• The November 7, 2006 Referendum
  • School funding
  • “Education is not one size fits all” – Johnny during a discussion of the initiatives underway within the school district (the last 12 minutes) such as online learning, the Studio School and differentiation.
  • Levitan asked Art Rainwater if, during his 8 years as Superintendent, the education our children receive is better than it was in 1998? Art said it was and cited a number of examples.

Interesting.

The Mathematics Education of Elementary School Teachers

Jim Lewis:

The Mathematical Education of Teachers [268K PDF] recommends that the mathematical education of teachers be viewed as a partnership between mathematics faculty and mathematics education faculty and further recommends that there needs to be more collaboration between mathematics faculty and school mathematics teachers. We will report on The Mathematics Semester at the University of Nebraska-Lincoln, a partnership that resulted from Math Matters, a NSF-CCLI grant.

Also: Math in the Middle Institute Partnership [PDF]

The Politics of K-12 Math and Academic Rigor

The Economist:

Look around the business world and two things stand out: the modern economy places an enormous premium on brainpower; and there is not enough to go round.
But education inevitably matters most. How can India talk about its IT economy lifting the country out of poverty when 40% of its population cannot read? [MMSD’s 10th Grade Reading Data] As for the richer world, it is hard to say which throw more talent away—America’s dire public schools or Europe’s dire universities. Both suffer from too little competition and what George Bush has called “the soft bigotry of low expectations”.

Thursday’s meeting between Madison School Superintendent Art Rainwater, the MMSD’s Brian Sniff and the UW Math department included two interesting guests: UW-Madison Chancellor John Wiley [useful math links via the Chancellor’s website] and the Dean of the UW-Madison Education School. Wiley and the Ed School Dean’s attendance reflects the political nature of K-12 curriculum, particularly math. I’m glad Chancellor Wiley took time from his busy schedule to attend and look forward to his support for substantial improvements in our local math program.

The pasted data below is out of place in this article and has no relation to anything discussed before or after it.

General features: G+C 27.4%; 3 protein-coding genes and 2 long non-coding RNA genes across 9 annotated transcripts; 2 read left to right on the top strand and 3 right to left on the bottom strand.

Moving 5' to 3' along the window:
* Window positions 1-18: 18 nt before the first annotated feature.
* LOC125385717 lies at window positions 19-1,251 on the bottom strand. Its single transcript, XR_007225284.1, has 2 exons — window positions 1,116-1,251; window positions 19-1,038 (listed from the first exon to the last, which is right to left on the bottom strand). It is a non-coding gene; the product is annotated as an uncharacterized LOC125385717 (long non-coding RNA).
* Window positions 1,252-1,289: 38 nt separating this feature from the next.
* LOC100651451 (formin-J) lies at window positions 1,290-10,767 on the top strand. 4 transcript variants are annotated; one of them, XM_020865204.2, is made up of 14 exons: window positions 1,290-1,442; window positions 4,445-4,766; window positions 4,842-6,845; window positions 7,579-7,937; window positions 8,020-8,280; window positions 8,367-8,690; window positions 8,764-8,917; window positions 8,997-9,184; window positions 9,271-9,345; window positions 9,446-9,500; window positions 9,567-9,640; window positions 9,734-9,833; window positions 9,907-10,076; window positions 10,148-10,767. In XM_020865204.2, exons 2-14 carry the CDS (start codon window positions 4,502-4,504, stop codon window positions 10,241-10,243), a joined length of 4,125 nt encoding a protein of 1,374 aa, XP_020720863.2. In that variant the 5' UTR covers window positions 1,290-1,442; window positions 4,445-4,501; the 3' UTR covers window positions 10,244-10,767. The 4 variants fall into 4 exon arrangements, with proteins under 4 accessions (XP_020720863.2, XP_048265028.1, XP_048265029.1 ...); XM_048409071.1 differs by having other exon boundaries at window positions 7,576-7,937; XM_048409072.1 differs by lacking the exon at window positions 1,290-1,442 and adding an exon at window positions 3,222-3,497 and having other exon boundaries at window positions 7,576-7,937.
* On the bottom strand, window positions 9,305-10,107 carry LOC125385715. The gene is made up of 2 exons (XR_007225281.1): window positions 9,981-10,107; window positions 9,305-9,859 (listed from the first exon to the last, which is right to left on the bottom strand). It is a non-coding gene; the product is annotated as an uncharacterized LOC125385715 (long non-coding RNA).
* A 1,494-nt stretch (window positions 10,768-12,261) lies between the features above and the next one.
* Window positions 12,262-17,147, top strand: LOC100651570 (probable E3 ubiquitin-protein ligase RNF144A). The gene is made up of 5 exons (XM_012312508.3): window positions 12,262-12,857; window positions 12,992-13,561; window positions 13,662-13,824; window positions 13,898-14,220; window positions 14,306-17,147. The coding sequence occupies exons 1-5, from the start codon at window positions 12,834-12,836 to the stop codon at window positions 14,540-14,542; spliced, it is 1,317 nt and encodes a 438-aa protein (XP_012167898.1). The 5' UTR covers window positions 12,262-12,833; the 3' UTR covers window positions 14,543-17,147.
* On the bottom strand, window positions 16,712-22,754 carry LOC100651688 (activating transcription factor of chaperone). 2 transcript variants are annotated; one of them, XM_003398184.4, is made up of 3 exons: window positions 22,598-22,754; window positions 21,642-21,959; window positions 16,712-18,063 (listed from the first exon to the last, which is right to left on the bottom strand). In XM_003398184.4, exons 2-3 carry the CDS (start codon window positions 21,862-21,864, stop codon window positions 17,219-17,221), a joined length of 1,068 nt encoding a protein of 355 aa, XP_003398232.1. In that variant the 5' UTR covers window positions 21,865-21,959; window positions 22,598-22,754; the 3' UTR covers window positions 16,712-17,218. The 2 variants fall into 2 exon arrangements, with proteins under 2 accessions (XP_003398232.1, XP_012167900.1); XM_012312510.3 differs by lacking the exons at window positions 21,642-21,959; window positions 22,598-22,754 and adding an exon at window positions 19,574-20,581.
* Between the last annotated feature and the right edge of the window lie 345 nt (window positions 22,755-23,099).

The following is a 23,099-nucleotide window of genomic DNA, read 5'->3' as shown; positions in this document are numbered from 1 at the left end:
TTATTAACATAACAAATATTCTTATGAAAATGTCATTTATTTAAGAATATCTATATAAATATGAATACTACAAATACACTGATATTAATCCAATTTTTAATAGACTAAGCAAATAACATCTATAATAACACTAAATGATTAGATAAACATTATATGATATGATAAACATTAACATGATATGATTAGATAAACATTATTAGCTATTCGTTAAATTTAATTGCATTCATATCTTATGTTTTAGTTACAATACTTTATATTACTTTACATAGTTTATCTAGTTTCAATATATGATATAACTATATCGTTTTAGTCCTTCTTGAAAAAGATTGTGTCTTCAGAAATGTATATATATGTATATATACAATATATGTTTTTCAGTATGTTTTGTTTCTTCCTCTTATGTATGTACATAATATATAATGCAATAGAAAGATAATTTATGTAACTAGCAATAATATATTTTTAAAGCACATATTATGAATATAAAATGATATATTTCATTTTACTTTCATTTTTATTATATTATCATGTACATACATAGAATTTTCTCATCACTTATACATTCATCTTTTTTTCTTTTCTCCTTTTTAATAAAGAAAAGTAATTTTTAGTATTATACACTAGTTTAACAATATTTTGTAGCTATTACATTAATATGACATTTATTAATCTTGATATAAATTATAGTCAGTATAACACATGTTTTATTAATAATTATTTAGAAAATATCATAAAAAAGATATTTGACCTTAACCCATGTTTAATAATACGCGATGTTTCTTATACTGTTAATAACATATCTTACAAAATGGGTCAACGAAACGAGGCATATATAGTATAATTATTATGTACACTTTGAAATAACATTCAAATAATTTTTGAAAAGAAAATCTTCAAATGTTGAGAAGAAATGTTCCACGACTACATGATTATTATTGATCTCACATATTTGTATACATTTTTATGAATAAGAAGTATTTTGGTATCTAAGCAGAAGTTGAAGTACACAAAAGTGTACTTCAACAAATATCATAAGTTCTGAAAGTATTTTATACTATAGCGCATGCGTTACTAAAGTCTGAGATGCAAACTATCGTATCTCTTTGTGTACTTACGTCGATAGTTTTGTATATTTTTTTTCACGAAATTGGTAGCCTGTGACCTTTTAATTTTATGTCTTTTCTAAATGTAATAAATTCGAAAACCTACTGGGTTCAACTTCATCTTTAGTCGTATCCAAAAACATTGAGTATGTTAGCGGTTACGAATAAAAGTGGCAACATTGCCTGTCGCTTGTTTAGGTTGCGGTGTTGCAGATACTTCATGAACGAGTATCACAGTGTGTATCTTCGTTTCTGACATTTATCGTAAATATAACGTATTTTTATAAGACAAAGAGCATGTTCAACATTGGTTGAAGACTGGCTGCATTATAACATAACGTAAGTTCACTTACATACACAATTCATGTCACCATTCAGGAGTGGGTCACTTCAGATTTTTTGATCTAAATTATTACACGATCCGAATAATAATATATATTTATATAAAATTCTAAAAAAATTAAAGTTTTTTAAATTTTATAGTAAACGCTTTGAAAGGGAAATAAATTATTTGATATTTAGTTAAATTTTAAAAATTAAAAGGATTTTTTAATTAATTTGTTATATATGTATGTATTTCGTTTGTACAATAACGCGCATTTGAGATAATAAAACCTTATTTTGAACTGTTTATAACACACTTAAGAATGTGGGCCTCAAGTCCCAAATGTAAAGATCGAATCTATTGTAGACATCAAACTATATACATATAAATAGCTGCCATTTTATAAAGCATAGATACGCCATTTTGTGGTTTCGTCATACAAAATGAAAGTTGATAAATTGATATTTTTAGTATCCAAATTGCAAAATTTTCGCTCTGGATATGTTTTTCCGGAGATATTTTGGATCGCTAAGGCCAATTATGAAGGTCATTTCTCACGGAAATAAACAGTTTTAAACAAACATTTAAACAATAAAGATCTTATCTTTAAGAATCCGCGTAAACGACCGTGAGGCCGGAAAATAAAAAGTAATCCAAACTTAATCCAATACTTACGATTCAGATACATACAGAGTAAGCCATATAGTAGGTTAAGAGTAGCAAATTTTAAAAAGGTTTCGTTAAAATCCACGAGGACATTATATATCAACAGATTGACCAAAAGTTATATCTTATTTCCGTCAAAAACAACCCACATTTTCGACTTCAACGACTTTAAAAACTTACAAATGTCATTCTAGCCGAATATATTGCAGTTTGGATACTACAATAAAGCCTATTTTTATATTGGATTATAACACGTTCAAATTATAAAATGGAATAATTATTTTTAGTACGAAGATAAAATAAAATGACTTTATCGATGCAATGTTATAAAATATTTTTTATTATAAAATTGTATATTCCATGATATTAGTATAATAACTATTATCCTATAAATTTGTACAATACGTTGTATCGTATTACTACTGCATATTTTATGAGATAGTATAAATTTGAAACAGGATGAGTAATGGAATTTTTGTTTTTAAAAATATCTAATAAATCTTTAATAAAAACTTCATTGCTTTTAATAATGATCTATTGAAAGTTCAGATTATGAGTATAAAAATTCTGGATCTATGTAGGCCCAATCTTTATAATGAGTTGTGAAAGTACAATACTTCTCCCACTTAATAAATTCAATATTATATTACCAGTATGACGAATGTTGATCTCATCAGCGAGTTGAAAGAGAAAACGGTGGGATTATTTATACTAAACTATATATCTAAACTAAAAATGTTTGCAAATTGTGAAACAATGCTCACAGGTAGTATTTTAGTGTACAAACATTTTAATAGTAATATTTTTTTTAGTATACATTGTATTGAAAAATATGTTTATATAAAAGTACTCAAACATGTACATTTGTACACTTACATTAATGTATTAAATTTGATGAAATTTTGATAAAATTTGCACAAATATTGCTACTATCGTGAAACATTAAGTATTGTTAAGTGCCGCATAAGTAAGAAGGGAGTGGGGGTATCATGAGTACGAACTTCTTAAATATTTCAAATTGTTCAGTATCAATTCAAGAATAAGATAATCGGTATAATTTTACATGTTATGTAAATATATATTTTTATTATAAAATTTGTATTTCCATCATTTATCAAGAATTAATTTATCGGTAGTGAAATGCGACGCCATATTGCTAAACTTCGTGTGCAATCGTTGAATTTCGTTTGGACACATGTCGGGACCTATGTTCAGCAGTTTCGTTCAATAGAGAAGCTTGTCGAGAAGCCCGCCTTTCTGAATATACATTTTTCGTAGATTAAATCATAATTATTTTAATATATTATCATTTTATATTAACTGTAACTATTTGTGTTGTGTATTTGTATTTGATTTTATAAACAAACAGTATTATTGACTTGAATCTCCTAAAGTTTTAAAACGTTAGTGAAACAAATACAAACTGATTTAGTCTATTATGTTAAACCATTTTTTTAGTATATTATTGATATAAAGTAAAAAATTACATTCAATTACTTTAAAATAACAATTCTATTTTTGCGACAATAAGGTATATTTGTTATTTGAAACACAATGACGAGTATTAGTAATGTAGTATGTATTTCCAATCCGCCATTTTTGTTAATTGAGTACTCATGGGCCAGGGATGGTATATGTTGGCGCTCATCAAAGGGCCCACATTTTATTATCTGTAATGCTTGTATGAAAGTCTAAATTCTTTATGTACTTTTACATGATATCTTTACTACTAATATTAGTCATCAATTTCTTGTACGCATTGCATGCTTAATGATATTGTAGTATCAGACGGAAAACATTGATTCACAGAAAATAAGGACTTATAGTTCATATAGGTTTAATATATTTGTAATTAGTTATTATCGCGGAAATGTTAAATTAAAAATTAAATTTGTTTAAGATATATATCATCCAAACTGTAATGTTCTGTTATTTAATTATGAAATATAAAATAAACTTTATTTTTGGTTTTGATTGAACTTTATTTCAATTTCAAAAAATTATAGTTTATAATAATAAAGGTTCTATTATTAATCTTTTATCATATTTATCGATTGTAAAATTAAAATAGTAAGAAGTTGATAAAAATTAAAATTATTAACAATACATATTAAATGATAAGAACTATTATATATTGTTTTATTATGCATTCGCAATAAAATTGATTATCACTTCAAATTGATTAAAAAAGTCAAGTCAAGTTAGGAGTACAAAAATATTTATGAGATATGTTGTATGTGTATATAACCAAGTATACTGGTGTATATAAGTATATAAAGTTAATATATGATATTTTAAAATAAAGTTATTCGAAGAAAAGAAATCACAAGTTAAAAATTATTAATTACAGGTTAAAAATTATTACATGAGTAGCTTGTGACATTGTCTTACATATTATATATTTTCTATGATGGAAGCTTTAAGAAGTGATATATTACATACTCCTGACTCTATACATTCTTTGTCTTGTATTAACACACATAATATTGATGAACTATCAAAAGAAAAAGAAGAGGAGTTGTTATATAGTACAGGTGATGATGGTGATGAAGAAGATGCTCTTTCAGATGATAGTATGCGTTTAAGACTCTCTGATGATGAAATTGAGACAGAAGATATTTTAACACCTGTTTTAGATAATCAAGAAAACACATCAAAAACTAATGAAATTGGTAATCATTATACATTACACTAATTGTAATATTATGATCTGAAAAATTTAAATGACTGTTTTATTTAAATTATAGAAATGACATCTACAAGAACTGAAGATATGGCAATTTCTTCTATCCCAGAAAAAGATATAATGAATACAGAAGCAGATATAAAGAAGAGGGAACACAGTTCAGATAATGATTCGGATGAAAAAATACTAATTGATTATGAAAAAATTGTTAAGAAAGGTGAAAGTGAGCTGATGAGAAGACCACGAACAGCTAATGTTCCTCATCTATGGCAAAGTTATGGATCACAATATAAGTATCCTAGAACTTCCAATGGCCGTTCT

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Teaching Math, Singapore Style

The countries that outperform the United States in math and science education have some things in common. They set national priorities for what public school children should learn and when. They also spend a lot of energy ensuring that every school has a high-quality curriculum that is harnessed to clearly articulated national goals. This country, by contrast, has a wildly uneven system of standards and tests that varies from place to place. We are also notoriously susceptible to educational fads.
Editorial, New York Times, September 18, 2006

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World Famous Artist Collaborates with Cherokee Middle School Students

Channel3000:

tudents at a Madison middle school collaborated with a world-famous contemporary painter to create a mural.
The artist known simply as Wyland — who is famous for panting building-sized marine murals in cities around the country — visited Cherokee Middle School on Tuesday where he worked with 40 students to paint a mural.

Much more on Wyland. Wyland’s Milwaukee County Courthouse Annex “Whale Commuters” was recently destroyed as part of a new freeway project.

Report Urges Changes in the Teaching of Math in U.S. Schools

In a major shift from its influential recommendations 17 years ago, the National Council of Teachers of Mathematics yesterday issued a report urging that math teaching in kindergarten through eighth grade focus on a few basic skills.
If the report, ”Curriculum Focal Points,” has anywhere near the impact of the council’s 1989 report, it could signal a profound change in the teaching of math in American schools. It could also help end the math curriculum struggles that for the last two decades have set progressive educators and their liberal supporters against conservatives and many mathematicians.